by adgrooms on May 28, 2019

Stealing and exposing patient data is, unfortunately, a lucrative activity. Hackers are relentlessly looking for vulnerabilities in institutions that amass personal health data. In 2018 there were 365 data breaches involving patient data, that is one per day! In addition to the personal costs to the individuals who are compromised, data breaches are expensive to the institutions. In 2018, healthcare systems paid out over 28 million in HIPPA fines and penalties.

Although hospital IT departments do a great job of thwarting attacks, having a secure, single-user login is the last line of defense before a breach happens. Hospital systems are increasingly interconnected, and one piece of software treated with lax security could jeopardize the whole organization.

It might not seem like a big deal to share a password among colleagues, especially if there is a rotating staff. It can seem like an administrative efficiency; instead of having to add and remove user accounts periodically, just give the login to new staff. In a trusting environment of medical professionals, it may seem highly unlikely that this practice would lead to a problem, but it does increase exposure to hackers in several ways.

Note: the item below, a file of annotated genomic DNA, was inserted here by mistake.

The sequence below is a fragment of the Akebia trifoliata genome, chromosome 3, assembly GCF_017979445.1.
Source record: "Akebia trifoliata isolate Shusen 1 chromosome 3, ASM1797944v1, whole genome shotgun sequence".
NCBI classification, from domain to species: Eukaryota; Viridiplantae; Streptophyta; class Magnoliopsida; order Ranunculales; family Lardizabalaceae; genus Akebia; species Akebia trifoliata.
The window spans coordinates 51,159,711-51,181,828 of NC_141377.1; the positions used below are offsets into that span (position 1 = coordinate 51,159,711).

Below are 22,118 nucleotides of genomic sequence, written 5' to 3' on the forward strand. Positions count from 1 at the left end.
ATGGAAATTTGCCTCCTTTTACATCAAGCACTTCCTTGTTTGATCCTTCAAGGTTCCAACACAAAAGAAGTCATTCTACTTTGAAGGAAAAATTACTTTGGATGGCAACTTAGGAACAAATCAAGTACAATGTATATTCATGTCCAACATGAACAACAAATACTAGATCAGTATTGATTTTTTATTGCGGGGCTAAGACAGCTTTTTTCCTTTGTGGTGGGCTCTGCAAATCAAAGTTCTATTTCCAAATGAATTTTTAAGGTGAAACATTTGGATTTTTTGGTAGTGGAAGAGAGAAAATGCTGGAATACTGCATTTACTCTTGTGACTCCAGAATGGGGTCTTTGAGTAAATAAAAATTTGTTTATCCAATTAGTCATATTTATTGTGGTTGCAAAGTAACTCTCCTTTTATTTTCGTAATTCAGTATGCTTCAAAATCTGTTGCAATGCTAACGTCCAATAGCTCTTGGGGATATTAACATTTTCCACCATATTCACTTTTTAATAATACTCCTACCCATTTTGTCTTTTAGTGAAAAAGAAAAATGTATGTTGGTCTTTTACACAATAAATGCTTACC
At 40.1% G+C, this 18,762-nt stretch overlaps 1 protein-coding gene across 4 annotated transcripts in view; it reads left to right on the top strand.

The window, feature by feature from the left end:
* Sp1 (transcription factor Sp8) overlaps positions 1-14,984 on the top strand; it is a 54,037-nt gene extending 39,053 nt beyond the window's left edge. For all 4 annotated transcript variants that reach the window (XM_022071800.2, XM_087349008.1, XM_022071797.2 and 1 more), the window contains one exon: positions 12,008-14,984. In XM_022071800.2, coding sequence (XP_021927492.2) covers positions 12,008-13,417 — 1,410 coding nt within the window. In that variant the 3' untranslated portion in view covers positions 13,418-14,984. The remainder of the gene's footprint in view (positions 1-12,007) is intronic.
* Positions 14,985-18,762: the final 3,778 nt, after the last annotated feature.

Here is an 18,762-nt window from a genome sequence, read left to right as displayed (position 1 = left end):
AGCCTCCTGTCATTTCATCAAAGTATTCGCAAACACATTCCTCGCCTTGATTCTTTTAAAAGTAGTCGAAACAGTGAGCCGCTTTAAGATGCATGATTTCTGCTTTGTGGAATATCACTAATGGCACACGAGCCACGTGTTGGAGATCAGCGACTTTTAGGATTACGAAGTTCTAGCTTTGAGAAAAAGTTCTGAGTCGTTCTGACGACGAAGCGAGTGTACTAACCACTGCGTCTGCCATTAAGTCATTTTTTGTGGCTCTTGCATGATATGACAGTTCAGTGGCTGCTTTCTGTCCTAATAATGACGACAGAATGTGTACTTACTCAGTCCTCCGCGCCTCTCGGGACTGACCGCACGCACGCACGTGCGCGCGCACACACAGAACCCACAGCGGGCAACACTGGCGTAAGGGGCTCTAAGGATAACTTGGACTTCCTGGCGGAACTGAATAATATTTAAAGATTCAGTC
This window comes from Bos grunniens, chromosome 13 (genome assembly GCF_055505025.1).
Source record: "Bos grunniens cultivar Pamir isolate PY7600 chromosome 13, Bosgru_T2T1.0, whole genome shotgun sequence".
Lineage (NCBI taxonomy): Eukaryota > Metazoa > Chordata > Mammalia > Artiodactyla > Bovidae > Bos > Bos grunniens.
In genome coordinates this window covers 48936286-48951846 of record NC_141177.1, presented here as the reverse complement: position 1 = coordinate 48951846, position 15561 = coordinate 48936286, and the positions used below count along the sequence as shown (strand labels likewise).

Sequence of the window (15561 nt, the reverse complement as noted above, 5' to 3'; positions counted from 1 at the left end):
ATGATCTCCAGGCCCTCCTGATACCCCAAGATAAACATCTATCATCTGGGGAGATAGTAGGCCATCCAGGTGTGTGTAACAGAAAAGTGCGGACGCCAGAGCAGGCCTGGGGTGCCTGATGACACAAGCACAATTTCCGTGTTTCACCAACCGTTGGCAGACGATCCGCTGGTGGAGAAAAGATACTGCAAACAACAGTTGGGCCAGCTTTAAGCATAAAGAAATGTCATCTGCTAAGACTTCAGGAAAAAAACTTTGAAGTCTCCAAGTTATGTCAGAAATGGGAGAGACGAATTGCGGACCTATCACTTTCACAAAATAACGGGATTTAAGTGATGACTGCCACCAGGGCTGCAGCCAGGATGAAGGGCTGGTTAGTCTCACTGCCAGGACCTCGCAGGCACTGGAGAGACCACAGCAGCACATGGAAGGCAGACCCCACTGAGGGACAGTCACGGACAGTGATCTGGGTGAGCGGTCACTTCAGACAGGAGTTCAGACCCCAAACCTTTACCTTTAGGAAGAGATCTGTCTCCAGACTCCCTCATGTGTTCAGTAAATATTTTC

First of all, the distribution of a shared login creates opportunities for hackers. If a password is emailed or sent as part of onboarding materials to temporary team members, it can be more easily stolen. Lack of accountability gives a user less incentive to keep the shared login as secure as possible. Use of a login that has been passed around may cause users to save the password insecurely on their computer desktop or a similarly convenient location for easy access. If the password storage device does not have a secure password itself, it can be an easy win for a hacker.

Another problem is the lack of changing the password periodically. Those who use shared logins typically hand out the same password over a long period of time. The more logins that are handed out to team members, the more important it is to change the password from time to time in case the password is mishandled or ends up in a compromised situation. However, changing a password and notifying all users is inefficient and could cause a lapse in access if they don’t receive the notification.

Shared logins also prevent an IT team from tracing the source of a security breach quickly. In the event that a breach occurs, time plays a role in the effectiveness of containment. Single user logins give an easier path to find the attack and shut it down to limit the damage. Many IT departments have policies against shared logins for this reason.

Passwords are highly prized targets for hackers. Not exercising the highest level of security practices in healthcare can lead to compromising patient data. How can we encourage or make it easier for users to never share a login and to change their password regularly?